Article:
September 13, 2019
What makes for a good conversation?
We all know the feeling of meeting someone for the first time and being delightfully surprised that you actually had a really good conversation. We also know what the opposite feels like, when you talk to someone for the first time and after a few lines, the conversation just died.
This happened to me one time during a big event.
I was at a big party celebrating the success of this one project. This friendly guy dances up to me and my friends to help welcome us, and he shouts to us over the loud music, “Yo, isn’t this a great party?” And we say, “Yeah, it is!” And then nobody said anything for 10 seconds, and then he just says, “Alright!” and dances away. In just two lines, the conversation died, and we never spoke with him again.
So why did that turn out to be a bad conversation? But maybe we should actually ask, What makes for a good conversation in the first place? Asking this is like asking what makes for good music or good art—you know what it is for you, but it’s hard to describe unless you really study it and take time to think about it.
Upon reflecting on hundreds of past conversations both with people I’ve just met and people I’m already friends with, I came to the conclusion that a good conversation is this: When two people connect in a way that flows naturally, creating or reinforcing friendship and the desire for more conversations.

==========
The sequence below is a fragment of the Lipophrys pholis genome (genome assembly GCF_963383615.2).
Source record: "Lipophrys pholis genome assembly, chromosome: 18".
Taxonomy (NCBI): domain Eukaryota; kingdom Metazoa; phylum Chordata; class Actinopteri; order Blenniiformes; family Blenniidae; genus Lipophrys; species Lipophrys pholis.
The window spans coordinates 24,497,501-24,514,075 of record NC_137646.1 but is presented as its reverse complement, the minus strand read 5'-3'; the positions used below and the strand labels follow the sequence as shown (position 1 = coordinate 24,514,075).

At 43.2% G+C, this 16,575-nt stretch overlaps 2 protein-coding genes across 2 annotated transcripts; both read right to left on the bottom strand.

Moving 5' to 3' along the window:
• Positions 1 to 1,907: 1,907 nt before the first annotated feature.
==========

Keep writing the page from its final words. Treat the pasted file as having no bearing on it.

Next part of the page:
Good conversations don’t just create good moments; they help connect people and form friendships.
So how can we have good conversations?
It boils down to three questions: Who is it about? What are you trying to do? And what’s your posture?
Great conversations happen when your attitude is that this conversation is not about me—it’s about the other person.
A key truth we find in human interactions is that people love to talk about themselves. People love being able to express who they are, what they’re about, what their passions are, and so on. If you give them that chance, you’re already winning a new friend.
Try to find something they’re passionate about and let them geek out about it. I remember becoming friends with an Angkas driver just because I let him geek out about motorcycles. I didn’t understand half of what he said because of the wind, the helmet, and the traffic, but by the end of the ride, he was grateful for the conversation.
Taking the focus off yourself and focusing on the other person also makes you less self-conscious. If we focus on ourselves, we’ll be too preoccupied with thoughts of how we look, what kind of impression we’re making, whether the other person thinks we’re cool, and the like. But when we take the focus off ourselves and consider the other person more—gauging how they’re feeling, if they feel welcome, if they feel at ease, if they are having a good time, how can we serve them more—then conversations will flow more and we can approach people with more confidence and less apprehensions.